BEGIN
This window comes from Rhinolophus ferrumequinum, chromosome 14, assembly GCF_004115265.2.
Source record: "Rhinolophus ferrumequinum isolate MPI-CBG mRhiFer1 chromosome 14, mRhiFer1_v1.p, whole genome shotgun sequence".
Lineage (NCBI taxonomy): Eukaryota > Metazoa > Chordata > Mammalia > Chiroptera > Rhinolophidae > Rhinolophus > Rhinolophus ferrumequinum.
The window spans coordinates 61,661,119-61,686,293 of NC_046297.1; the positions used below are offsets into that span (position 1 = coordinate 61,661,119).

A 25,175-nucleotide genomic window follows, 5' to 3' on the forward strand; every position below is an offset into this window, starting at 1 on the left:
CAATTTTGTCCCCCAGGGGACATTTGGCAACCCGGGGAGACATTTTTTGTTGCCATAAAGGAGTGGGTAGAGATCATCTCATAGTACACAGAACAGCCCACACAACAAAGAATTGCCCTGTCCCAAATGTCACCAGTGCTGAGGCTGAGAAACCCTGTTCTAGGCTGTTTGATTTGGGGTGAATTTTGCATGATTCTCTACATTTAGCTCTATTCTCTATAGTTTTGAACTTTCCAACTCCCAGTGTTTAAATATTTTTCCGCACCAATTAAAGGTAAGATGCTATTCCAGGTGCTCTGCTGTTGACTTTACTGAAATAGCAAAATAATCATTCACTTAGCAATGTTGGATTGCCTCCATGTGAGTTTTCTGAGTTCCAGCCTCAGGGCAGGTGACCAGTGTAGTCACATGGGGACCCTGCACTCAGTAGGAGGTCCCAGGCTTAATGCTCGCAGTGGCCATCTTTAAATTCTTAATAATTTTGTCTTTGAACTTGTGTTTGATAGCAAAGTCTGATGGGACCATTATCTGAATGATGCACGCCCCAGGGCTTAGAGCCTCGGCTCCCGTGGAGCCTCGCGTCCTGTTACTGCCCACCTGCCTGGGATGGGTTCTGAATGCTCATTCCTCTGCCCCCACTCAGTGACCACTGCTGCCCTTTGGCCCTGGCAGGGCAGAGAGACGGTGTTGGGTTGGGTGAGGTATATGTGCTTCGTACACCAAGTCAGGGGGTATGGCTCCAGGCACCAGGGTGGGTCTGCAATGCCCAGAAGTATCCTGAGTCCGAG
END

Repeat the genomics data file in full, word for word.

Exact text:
This window comes from Rhinolophus ferrumequinum, chromosome 14, assembly GCF_004115265.2.
Source record: "Rhinolophus ferrumequinum isolate MPI-CBG mRhiFer1 chromosome 14, mRhiFer1_v1.p, whole genome shotgun sequence".
Lineage (NCBI taxonomy): Eukaryota > Metazoa > Chordata > Mammalia > Chiroptera > Rhinolophidae > Rhinolophus > Rhinolophus ferrumequinum.
The window spans coordinates 61,661,119-61,686,293 of NC_046297.1; the positions used below are offsets into that span (position 1 = coordinate 61,661,119).

A 25,175-nucleotide genomic window follows, 5' to 3' on the forward strand; every position below is an offset into this window, starting at 1 on the left:
CAATTTTGTCCCCCAGGGGACATTTGGCAACCCGGGGAGACATTTTTTGTTGCCATAAAGGAGTGGGTAGAGATCATCTCATAGTACACAGAACAGCCCACACAACAAAGAATTGCCCTGTCCCAAATGTCACCAGTGCTGAGGCTGAGAAACCCTGTTCTAGGCTGTTTGATTTGGGGTGAATTTTGCATGATTCTCTACATTTAGCTCTATTCTCTATAGTTTTGAACTTTCCAACTCCCAGTGTTTAAATATTTTTCCGCACCAATTAAAGGTAAGATGCTATTCCAGGTGCTCTGCTGTTGACTTTACTGAAATAGCAAAATAATCATTCACTTAGCAATGTTGGATTGCCTCCATGTGAGTTTTCTGAGTTCCAGCCTCAGGGCAGGTGACCAGTGTAGTCACATGGGGACCCTGCACTCAGTAGGAGGTCCCAGGCTTAATGCTCGCAGTGGCCATCTTTAAATTCTTAATAATTTTGTCTTTGAACTTGTGTTTGATAGCAAAGTCTGATGGGACCATTATCTGAATGATGCACGCCCCAGGGCTTAGAGCCTCGGCTCCCGTGGAGCCTCGCGTCCTGTTACTGCCCACCTGCCTGGGATGGGTTCTGAATGCTCATTCCTCTGCCCCCACTCAGTGACCACTGCTGCCCTTTGGCCCTGGCAGGGCAGAGAGACGGTGTTGGGTTGGGTGAGGTATATGTGCTTCGTACACCAAGTCAGGGGGTATGGCTCCAGGCACCAGGGTGGGTCTGCAATGCCCAGAAGTATCCTGAGTCCGAG